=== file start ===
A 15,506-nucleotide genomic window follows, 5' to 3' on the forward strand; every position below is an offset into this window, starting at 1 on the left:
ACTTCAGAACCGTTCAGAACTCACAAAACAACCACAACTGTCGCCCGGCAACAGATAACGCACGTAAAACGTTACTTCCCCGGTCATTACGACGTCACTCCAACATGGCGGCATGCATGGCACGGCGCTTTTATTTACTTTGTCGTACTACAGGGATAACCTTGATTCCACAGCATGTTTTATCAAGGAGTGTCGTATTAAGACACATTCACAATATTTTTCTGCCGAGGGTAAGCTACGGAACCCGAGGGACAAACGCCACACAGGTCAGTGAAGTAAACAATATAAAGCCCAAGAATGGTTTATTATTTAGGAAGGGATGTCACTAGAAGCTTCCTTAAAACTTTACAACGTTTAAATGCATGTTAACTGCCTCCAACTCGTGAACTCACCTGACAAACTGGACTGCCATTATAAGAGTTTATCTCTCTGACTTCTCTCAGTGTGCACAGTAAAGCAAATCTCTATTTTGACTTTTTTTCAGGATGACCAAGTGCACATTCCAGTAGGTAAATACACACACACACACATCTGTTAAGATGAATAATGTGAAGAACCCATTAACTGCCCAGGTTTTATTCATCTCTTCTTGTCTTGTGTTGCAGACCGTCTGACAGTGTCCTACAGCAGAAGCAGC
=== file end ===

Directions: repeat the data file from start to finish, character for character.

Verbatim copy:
A 15,506-nucleotide genomic window follows, 5' to 3' on the forward strand; every position below is an offset into this window, starting at 1 on the left:
ACTTCAGAACCGTTCAGAACTCACAAAACAACCACAACTGTCGCCCGGCAACAGATAACGCACGTAAAACGTTACTTCCCCGGTCATTACGACGTCACTCCAACATGGCGGCATGCATGGCACGGCGCTTTTATTTACTTTGTCGTACTACAGGGATAACCTTGATTCCACAGCATGTTTTATCAAGGAGTGTCGTATTAAGACACATTCACAATATTTTTCTGCCGAGGGTAAGCTACGGAACCCGAGGGACAAACGCCACACAGGTCAGTGAAGTAAACAATATAAAGCCCAAGAATGGTTTATTATTTAGGAAGGGATGTCACTAGAAGCTTCCTTAAAACTTTACAACGTTTAAATGCATGTTAACTGCCTCCAACTCGTGAACTCACCTGACAAACTGGACTGCCATTATAAGAGTTTATCTCTCTGACTTCTCTCAGTGTGCACAGTAAAGCAAATCTCTATTTTGACTTTTTTTCAGGATGACCAAGTGCACATTCCAGTAGGTAAATACACACACACACACATCTGTTAAGATGAATAATGTGAAGAACCCATTAACTGCCCAGGTTTTATTCATCTCTTCTTGTCTTGTGTTGCAGACCGTCTGACAGTGTCCTACAGCAGAAGCAGC